Wrapping Up the 2017-18 Flu Season and Looking Ahead to Prevent Flu in 2018-19

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Wrapping Up the 2017-18 Flu Season and Looking Ahead to Prevent Flu in 2018-19

Stefanie Cole, BSN, RN, MPH, Immunization Nurse Educator, Michigan Department of Health and Human Services Division of Immunization

The 2017-18 influenza season (defined as October 1, 2017–May 19, 2018) was a high severity season for all age groups in the United States. Levels of flu activity are measured using multiple surveillance systems including laboratory data, outpatient visits due to influenza-like illness (ILI), hospitalizations, and deaths. The U.S. experienced high levels of outpatient clinic and emergency department visits due to ILI, high flu-related hospitalization rates, and widespread flu activity across the country for an extended period in 2017-18. Nationally, ILI began to increase in November 2017, peaked at the end of January/beginning of February 2018, and did not return to baseline levels until early April. Overall, 2017-18 was an influenza A(H3N2)-predominant season, although influenza B viruses predominated from March onward (Garten, Blanton, Elal, et al., 2018).

Unfortunately, the 2017-18 flu season saw a record number of influenza-associated pediatric deaths. As of June 1, 2018, 171 flu-associated pediatric deaths were confirmed nationally. The ages of these children ranged from 8 weeks to 17 years with an average age of 7 years. For those children whose medical history was known (n=154), 51% had at least one underlying medical condition that put them at higher risk for flu complications. The other half were previously healthy kids. Among the 138 children who were at least 6 months of age and for whom vaccination status was reported, only 22% received at least one dose of 2017-18 flu vaccine before becoming ill (Garten, Blanton, Elal, et al., 2018).

Further, as of July 14, 2018, the number of flu-associated pediatric deaths nationally increased to 178, two of which were Michigan children (Centers for Disease Control, 2018b; Michigan Department of Health and Human Services, n.d.). Since influenza pediatric deaths became a reportable condition in 2004, the only other flu season with more pediatric flu deaths than this past season was the 2009 pandemic (Garten, Blanton, Elal, et al., 2018). The 2017-18 season underscored the importance of ensuring children are vaccinated against influenza, regardless of if they have underlying medical conditions. Some children will need two doses of flu vaccine during the upcoming flu season. To find out which children need two doses, visit the Michigan Department of Health and Human Services Flu Website and click on the “Current Flu Season Vaccination Materials for Health Care Professionals” to find this and other flu vaccine educational resources.

Estimates from November 2017 found that only about two in every five children and adults in the U.S. had received flu vaccine. About 65% of children who had received flu vaccine by November got it at a doctor’s office. For adults, about 35% got flu vaccine at a doctor’s office and 28% were vaccinated in a pharmacy or store. Because infants younger than 6 months are too young to be vaccinated against flu, vaccinating pregnant women is an important strategy to protect them. Unfortunately, as of November 2017, flu vaccination coverage among pregnant women before and during pregnancy was only 35.6%. All end-season flu vaccine coverage estimates for 2017-18, including Michigan-specific estimates, will be published in September 2018 (Centers for Disease Control, 2017).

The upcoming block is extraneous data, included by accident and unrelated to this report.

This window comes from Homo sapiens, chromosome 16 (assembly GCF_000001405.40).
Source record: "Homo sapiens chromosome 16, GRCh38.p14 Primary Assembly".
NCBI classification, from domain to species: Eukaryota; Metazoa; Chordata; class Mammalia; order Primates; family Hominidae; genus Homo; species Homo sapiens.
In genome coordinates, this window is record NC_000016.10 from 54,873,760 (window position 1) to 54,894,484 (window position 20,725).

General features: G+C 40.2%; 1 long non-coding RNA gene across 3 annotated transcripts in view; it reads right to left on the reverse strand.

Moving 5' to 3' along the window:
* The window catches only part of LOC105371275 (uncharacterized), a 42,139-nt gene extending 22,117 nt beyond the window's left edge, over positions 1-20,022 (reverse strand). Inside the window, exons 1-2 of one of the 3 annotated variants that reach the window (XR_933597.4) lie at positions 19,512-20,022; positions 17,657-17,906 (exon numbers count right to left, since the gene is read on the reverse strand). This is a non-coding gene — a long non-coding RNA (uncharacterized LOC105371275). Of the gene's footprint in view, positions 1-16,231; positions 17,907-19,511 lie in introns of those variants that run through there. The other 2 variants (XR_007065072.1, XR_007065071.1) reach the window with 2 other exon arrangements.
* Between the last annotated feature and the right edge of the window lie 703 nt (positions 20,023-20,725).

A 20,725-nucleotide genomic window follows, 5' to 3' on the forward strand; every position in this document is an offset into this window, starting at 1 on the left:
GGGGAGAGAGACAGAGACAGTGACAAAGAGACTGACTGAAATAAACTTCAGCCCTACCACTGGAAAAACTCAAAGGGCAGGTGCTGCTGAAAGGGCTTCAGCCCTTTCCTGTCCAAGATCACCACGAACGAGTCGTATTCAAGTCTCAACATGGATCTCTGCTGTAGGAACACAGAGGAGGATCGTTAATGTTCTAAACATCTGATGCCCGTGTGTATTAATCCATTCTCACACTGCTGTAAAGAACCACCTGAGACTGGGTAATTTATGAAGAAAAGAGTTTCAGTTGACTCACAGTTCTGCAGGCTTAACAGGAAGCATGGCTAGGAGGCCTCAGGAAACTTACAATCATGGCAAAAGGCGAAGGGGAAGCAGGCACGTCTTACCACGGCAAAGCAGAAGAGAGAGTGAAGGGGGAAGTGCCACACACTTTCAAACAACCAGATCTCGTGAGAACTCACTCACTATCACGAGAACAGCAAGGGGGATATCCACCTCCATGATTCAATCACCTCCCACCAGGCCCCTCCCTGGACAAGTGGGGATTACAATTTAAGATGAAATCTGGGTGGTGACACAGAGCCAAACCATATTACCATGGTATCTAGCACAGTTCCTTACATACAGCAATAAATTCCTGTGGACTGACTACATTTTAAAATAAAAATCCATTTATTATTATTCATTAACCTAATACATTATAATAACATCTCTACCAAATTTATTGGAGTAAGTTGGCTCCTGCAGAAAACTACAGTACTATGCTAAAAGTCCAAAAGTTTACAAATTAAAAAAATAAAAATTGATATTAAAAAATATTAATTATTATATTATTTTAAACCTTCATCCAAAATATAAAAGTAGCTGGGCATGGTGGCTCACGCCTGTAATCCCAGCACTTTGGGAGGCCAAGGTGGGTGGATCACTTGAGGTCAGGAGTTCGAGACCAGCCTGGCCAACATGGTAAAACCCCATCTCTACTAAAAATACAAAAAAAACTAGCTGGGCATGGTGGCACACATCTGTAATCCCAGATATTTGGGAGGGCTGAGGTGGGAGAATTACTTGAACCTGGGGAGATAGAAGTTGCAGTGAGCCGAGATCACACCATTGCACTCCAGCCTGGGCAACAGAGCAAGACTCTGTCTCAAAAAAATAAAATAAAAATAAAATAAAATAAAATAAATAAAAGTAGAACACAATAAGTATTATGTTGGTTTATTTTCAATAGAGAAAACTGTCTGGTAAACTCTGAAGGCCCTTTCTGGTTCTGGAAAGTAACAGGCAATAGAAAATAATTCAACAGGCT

The Northern Hemisphere’s 2018-19 flu vaccine composition includes an A/Michigan/45/2015 A(H1N1)pdm09-like virus, an A/Singapore/INFIMH-16–0019/2016 A(H3N2)-like virus, and a B/Colorado/06/2017-like (B/Victoria lineage) virus. Quadrivalent vaccines include these three strains plus a B/Phuket/3073/2013-like (B/Yamagata lineage) virus (Garten, Blanton, Elal, et al., 2018). In June 2018, the Advisory Committee on Immunization Practices (ACIP) voted to continue the universal flu vaccine recommendation for all persons aged 6 months and older for the 2018-19 season (Centers for Disease Control, 2018a). ACIP does not recommend any flu vaccine over another, but recommends that any age-appropriate, licensed flu vaccine may be used. After two years off the market, live, attenuated influenza vaccine (LAIV4, FluMist®) was recommended by ACIP in February 2018 as an option for flu vaccination of persons for whom it is appropriate for the 2018–19 season (Grohskopf, Sokolow, Fry, Walter, & Jernigan, 2018). The complete 2018-19 flu vaccine recommendations can be found at www.cdc.gov/mmwr.

Begin vaccinating all persons aged 6 months and older as soon as flu vaccine is available. Vaccinate not only to protect patients but also anyone they may encounter, including infants who may be too young to receive flu vaccine themselves.


Centers for Disease Control and Prevention (2017). FluVaxView, 2017-18 Flu Season: https://www.cdc.gov/flu/fluvaxview/1718season.htm

Centers for Disease Control and Prevention (2018a). Advisory Committee on Immunization Practices (ACIP): https://www.cdc.gov/vaccines/acip/meetings/meetings-info.html

Centers for Disease Control and Prevention (2018b). Weekly U.S. Influenza Surveillance Report: https://www.cdc.gov/flu/weekly/

Garten, R., Blanton, L., Elal, A.I., et al. (2018) Update: Influenza Activity in the United States During the 2017–18 Season and Composition of the 2018–19 Influenza Vaccine. MMWR Morb Mortal Wkly Rep. 67(22) 634–642. http://dx.doi.org/10.15585/mmwr.mm6722a4

Grohskopf, L.A., Sokolow, L.Z., Fry, A.M., Walter, E.B., Jernigan, D.B.(2018). Update: ACIP Recommendations for the Use of Quadrivalent Live Attenuated Influenza Vaccine (LAIV4) — United States, 2018–19 Influenza Season. MMWR Morb Mortal Wkly Rep 67(22):643–645.  http://dx.doi.org/10.15585/mmwr.mm6722a5